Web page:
Henri Matisse, (French, 1869 – 1954), Fruit, Flowers, and The Dance, 1909. Oil on canvas, 35 x 45 5/8 inches. The State Hermitage Museum, St. Petersburg

In 1907, the French painter Paul Cézanne’s posthumous retrospective astonished younger artists, accelerating the experimentation of European modernism. Cézanne (1839-1906) became for Henri Matisse “a benevolent god of painting,” and for Pablo Picasso “my one and only master.” Cézanne’s inclusion in the Armory Show in New York in 1913 also offered American artists a new direction. Cézanne & Beyond (February 26 through May 17, 2009) will examine the seismic shift provoked by this pivotal figure, examining him as form-giver, catalyst, and touchstone for artists who followed. It will survey the development of an artistic vision that anticipated Cubism and fueled a succession of artistic movements, and will juxtapose Cézanne’s achievement with works by many who were inspired directly by him, showing a fluid interchange of form and ideas. It will place his work in context with more recent artists like Ellsworth Kelly, Jasper Johns, and Brice Marden, who in quite different ways came to terms with the master of Aix-en-Provence. His profound impact on successive generations endures to the present day. The exhibition will present more than 150 works, including a large group of paintings, watercolors and drawings by Cézanne, along with those of 18 later artists.

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Published in: on February 26, 2009 at 9:36 am  Leave a Comment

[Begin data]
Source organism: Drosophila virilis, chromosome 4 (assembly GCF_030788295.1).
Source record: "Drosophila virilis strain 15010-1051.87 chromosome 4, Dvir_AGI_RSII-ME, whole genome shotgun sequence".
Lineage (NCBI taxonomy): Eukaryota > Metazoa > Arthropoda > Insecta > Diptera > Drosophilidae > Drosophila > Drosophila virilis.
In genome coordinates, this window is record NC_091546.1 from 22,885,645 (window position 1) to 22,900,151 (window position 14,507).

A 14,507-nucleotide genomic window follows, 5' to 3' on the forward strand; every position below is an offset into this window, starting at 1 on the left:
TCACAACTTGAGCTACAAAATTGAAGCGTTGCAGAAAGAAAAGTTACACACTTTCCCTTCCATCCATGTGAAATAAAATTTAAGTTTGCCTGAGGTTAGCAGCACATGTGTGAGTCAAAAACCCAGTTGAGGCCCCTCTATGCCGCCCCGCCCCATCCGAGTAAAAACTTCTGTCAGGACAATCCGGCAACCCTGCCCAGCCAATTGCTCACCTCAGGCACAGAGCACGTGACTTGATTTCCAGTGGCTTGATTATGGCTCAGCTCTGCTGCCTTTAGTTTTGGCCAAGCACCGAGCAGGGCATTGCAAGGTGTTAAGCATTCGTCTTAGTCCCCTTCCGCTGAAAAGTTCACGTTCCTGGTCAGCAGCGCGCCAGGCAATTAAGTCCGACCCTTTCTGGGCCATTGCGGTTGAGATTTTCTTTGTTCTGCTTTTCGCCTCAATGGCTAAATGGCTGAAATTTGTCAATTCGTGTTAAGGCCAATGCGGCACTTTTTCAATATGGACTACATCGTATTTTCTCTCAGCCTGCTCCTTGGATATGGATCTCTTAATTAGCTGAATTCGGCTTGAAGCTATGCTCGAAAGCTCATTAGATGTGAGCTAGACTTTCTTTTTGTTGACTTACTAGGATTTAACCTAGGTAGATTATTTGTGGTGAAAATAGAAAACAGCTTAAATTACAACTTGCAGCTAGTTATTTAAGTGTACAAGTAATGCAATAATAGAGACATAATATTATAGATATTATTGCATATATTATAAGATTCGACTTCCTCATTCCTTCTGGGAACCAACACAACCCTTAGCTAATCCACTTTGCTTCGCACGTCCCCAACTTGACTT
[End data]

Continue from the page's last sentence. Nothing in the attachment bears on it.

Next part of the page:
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Sixty Seminal Works Comprise the National Gallery's Picasso: Challenging the Past Exhibition

Pablo Picasso, Las Meninas after Velasquez, 1957. Museu Picasso de Barcelona

The National Gallery’s first exhibition dedicated to Pablo Picasso reveals how the greatest artist of the 20th century pitted himself against the great European painting tradition.

Seizing on the signature themes, techniques and artistic concerns of painters such as Velázquez, Rembrandt and Cézanne, Picasso transformed the art of the past into ‘something else entirely’, creating audacious paintings of his own. Sometimes his ‘quotations’ from the past were direct, at other times more allusive and, occasionally, full of parody and irreverence.

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Published in: on February 25, 2009 at 8:47 am  Leave a Comment  
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Saint Laurent Auction Defies Slump to Fetch Record $262 000 000

An undated handout photo, provided to the media on Monday, Feb. 23, 2009, shows an artwork by Constantin Brancusi entitled ''Madame L.R.''

Yves Saint Laurent’s art collection set an auction record last night as collectors in Paris defied the economic slump to set new high prices for works by Matisse, Brancusi, Mondrian and Duchamp.

Christie’s International’s first evening of a three-day event fetched 206 200 000 euros ($262 000 000) with fees, the most made at auction for the sale of a private collection.

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Published in: on February 24, 2009 at 8:17 am  Leave a Comment